Supporters, opponents of Planned Parenthood stage rallies
Opponents and advocates of legalized abortion converged on U.S. Rep. Jason Altmire's Aliquippa office Tuesday afternoon, staging separate rallies to criticize and support federal funding for Planned Parenthood.
Aliquippa was one of 11 cities in seven states targeted by the Susan B. Anthony List, a Washington-based anti-abortion organization opposed to funding for Planned Parenthood, which offers abortion services.
Activists targeted Altmire, D-McCandless, because of his vote last month against an amendment sponsored by Rep. Mike Spence, R-Ind., to cut Planned Parenthood funding. The amendment, part of a House bill to fund the federal government through September, passed 240-185. It is now in the Senate.
"Planned Parenthood is a billion-dollar organization getting $360 million a year from the taxpayers," said Marilyn Musgrave, Susan B. Anthony List's project director and a former Republican congresswoman from Colorado. "We want (Altmire) to vote at his next opportunity to defund Planned Parenthood."
Altmire said he opposes abortion and that federal law prevents funds from being used for abortion except in cases of rape, incest or when the mother's life is in danger.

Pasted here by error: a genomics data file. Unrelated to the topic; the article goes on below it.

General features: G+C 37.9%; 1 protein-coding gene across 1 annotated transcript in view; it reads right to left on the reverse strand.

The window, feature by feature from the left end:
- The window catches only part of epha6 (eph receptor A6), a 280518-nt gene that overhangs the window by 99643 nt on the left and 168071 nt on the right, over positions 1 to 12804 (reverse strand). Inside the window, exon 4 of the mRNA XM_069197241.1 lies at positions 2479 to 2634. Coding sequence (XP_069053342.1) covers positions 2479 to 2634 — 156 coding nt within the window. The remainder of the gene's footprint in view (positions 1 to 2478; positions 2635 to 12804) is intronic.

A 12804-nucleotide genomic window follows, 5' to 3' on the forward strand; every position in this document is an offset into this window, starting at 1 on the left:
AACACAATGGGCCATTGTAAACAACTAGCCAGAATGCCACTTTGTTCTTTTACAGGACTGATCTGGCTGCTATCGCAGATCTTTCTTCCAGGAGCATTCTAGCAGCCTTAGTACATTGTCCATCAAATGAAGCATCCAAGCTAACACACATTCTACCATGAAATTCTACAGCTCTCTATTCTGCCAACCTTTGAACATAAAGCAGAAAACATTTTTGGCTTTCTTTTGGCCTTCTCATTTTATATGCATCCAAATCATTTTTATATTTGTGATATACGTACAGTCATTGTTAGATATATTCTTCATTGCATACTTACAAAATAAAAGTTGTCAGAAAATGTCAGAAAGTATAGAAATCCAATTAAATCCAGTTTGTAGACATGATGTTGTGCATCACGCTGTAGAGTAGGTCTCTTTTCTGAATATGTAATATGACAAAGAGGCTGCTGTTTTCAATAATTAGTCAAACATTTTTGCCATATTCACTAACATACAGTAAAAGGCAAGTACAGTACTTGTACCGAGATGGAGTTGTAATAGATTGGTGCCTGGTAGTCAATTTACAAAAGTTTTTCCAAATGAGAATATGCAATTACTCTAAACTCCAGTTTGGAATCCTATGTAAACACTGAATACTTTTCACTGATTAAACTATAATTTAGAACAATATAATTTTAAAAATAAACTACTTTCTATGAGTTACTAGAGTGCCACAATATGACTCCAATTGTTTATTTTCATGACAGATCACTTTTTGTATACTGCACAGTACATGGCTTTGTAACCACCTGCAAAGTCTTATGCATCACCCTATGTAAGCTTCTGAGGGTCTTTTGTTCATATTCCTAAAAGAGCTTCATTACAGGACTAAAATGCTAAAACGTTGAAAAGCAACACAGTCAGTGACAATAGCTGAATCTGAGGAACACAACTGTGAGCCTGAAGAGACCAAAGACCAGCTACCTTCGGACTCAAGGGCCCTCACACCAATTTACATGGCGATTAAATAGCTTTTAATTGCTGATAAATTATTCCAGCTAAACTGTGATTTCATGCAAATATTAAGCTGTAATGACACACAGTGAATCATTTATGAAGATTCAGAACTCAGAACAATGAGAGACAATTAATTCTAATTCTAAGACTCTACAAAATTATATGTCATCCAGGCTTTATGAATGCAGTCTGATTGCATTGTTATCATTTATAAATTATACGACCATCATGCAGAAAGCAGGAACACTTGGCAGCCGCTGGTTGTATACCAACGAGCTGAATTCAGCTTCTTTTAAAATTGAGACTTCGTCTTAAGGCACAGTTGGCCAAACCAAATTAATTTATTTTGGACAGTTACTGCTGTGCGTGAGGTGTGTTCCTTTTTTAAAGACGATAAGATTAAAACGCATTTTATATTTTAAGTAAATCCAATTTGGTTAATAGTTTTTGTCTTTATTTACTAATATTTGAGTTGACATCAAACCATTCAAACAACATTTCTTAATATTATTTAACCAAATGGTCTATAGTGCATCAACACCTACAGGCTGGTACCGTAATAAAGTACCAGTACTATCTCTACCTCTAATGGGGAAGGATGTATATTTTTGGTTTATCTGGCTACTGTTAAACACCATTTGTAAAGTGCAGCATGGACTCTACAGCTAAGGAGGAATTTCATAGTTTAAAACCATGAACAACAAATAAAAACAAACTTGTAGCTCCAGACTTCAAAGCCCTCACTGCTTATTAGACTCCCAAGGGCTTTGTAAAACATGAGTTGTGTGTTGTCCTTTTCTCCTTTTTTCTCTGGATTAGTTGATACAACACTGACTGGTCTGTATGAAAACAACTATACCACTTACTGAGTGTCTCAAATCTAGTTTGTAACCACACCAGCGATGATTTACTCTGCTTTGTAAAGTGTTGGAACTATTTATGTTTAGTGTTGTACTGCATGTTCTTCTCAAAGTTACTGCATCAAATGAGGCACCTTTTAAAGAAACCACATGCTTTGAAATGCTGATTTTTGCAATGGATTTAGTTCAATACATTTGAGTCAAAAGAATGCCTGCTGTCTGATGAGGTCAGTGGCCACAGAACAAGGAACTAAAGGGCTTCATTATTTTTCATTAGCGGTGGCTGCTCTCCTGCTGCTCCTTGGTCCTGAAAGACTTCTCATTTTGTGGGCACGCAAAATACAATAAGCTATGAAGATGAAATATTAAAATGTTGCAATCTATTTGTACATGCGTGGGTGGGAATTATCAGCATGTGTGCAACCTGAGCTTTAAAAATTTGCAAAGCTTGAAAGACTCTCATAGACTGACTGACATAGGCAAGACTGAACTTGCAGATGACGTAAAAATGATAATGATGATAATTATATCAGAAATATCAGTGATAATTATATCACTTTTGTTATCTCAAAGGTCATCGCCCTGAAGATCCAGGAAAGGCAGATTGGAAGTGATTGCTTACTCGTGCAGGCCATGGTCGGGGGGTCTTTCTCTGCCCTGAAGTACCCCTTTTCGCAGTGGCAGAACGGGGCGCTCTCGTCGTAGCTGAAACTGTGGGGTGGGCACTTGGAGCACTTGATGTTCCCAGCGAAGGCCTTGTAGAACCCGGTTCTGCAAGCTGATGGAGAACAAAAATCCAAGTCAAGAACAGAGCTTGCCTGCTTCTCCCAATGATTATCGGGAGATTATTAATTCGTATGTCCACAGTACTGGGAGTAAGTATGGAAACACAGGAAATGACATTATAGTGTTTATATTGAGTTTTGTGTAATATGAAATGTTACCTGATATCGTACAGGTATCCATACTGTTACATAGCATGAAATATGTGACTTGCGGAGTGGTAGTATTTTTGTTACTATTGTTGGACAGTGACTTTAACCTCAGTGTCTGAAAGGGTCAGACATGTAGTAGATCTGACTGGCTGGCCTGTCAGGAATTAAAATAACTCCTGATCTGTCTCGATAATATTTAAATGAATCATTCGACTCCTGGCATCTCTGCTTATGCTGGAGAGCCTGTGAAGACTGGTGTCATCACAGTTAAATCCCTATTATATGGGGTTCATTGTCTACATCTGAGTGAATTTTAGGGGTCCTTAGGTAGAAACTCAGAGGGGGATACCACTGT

"I have never voted -- and I will never vote -- for any federal funding for abortion," he said, noting that Planned Parenthood offers women numerous other health and family-planning services. "I believe family-planning services help prevent abortion."
About 60 people attended the rally, which started around 5 p.m. Planned Parenthood of Western Pennsylvania staged a pre-emptive rally about an hour earlier at Altmire's office on McLean Street.
Kimberlee Evert, president and chief executive officer of Planned Parenthood of Western Pennsylvania, said the organization's health and family-planning services are free and that 80 percent of its clients have no health insurance.
"Basically these extremists are coming to our community and trying to take away this care from these women, who are very happy with it," Evert said. "We're talking about preventative-care services that women need."